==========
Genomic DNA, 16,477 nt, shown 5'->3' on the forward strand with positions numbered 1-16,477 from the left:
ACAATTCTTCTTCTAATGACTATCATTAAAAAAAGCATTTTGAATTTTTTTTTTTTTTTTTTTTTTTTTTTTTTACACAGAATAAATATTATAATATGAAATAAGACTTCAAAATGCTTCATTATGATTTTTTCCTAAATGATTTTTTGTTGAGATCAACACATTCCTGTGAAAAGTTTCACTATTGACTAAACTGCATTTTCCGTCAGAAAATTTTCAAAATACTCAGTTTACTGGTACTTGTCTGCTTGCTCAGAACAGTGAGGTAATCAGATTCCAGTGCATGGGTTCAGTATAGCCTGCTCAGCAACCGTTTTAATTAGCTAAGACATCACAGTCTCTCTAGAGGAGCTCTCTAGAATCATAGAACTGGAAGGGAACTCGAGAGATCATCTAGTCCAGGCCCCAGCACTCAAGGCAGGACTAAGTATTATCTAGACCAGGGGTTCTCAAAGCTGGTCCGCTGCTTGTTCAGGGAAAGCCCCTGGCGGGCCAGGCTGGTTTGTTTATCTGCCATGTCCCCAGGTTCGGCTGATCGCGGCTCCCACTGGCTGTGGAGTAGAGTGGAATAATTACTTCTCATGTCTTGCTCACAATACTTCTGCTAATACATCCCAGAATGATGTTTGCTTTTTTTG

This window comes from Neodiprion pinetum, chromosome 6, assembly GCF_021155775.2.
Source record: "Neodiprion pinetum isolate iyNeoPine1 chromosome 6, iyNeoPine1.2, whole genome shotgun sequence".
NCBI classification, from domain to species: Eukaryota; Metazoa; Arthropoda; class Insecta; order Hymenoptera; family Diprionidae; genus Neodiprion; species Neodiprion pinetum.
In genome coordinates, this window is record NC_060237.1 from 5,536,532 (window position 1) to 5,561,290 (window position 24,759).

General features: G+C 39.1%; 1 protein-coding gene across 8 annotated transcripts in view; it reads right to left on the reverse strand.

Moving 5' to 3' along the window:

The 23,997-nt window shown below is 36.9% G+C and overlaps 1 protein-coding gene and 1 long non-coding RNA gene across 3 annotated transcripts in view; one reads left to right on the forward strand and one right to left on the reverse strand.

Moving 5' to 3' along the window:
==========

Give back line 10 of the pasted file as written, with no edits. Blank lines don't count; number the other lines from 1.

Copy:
Moving 5' to 3' along the window: